Festival Season – Writers are no Exeption!

The HWS stand spent last weekend at the Winchester Writers’ Festival. The festival, if you’ve ever been, is one exhilarating time. Friday night is spent debating discussions, before thrashing out the open mike. See Damon’s blog spot of April 29 Ends – Bar the Shouting in the Terrace.

Back to back workshops run all day on the Saturday, stopping only for a short lunch. But one-to-one appointments booked with any one of up to thirty agents, editors, writers and publishers continue throughout – there is so much to think about. And it’s all nourishment for a writer’s mind, inspiration stimulating the imagination. Its bliss! The fresh faces that started the day are, by tea-time blushed with unspoken ideas, itching to get onto the page. That’s all before socialising once again at the sumptuous evening dinner.

This year a well-deserved memorial to our beloved Barbara Large, the founder of, not only the Hampshire Writers’ Society, but the Winchester Writers’ Festival too, took place in the on-campus chapel at six o’clock. It was somewhat satisfying to discover what a foodie Barbara actually was. Long live the Luscious Lasagnes!

The Winchester Writers’ festival can be credited with the creation of so many new friends and contacts. A writer’s life need not be so lonely after all. Travel, trips abroad and holidays were one mainstay of the HWS stand, intriguing stories were another and of course, vampires! Oh, and writing

All in all, twenty-five new names have been added to the HWS lists. Welcome all! We so hope to meet you again in September. In the meantime – stay right here!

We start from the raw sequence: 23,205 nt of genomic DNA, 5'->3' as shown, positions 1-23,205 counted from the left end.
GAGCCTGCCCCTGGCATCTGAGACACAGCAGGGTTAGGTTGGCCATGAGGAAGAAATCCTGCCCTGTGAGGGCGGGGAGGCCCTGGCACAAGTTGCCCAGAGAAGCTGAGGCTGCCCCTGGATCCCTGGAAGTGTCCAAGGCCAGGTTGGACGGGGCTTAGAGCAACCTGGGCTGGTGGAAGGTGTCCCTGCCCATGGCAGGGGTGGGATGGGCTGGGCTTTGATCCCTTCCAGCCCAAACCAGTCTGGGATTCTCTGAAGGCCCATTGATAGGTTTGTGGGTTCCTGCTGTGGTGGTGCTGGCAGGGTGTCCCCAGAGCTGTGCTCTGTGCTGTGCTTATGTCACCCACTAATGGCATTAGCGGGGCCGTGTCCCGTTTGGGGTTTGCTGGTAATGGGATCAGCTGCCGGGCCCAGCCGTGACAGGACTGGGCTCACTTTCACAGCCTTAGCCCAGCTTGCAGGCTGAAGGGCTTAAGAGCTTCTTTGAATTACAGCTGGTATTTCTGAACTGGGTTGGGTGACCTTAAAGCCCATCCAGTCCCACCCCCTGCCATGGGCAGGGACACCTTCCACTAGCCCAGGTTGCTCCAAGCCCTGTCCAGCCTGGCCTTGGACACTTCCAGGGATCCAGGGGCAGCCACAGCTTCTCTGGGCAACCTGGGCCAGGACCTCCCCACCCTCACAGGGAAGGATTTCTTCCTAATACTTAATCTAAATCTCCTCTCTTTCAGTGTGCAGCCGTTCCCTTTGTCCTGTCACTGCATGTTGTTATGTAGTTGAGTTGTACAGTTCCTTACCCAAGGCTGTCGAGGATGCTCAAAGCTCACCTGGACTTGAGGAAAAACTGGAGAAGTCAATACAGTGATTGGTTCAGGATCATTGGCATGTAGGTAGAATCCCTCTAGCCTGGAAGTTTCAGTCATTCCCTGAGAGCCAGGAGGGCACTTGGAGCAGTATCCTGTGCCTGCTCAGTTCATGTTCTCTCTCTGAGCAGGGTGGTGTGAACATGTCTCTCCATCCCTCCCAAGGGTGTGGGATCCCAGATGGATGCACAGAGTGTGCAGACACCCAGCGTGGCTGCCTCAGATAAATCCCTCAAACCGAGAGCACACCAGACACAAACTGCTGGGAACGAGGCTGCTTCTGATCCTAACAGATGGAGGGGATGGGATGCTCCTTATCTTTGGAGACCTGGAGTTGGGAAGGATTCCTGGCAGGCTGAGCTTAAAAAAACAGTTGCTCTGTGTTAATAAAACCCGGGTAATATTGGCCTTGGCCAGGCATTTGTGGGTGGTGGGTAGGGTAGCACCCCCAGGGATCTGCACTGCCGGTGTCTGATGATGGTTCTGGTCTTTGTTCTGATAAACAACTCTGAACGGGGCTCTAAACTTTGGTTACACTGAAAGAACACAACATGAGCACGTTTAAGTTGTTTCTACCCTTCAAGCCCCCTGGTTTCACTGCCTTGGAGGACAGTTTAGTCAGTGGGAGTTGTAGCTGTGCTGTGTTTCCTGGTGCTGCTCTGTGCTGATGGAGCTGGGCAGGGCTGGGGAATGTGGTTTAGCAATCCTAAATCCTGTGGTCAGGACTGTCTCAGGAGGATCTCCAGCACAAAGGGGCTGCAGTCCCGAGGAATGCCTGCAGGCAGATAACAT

December Writing Competition Report

Competition Report by Sharon Garrett
Our adjudicator for the December competition was Harper Press’ acclaimed author Daniel Clay. As well as being nominated in 2008 as one of Amazon’s best eight debut novels, his novel Broken was shortlisted for the Best First Novel Award by both The Commonwealth Writers’ and The Authors’ Club. It was made into a film by BBC Films. His second novel is SWAP.
Daniel’s comments:

Thanks to everyone who sent entries in.  There were 33 in total and, as with the last time I judged a HWS competition, I thought the standard of writing was excellent.  I also really enjoyed the diversity of the entries, with very few writers choosing to write about the same themes and those who did taking very different approaches.
I found picking a shortlist almost impossible; after reading through each entry a couple of times I began to discard any which definitely weren’t going to make my final five, and even though I discarded plenty I really rated, I was still left with thirteen to choose from, so, if your story isn’t among the ones mentioned here, please don’t think it means I didn’t enjoy reading it, especially The Walking Shadow by David Lea, Hack Gang by Sally Howard, Seal the Book by Jane Howard and Spy by Rebecca Welton, all of which really impressed me.

My two picks for highly commended are Tell No One by Linda Welch and The Road to Amber by James Lee, both of which were well written and well paced and left me with a sense there were full-blown stories to follow.  In each case, I felt the story was going a certain way, yet each ended on a totally different note, which is a great demonstration of talent over only 300 words.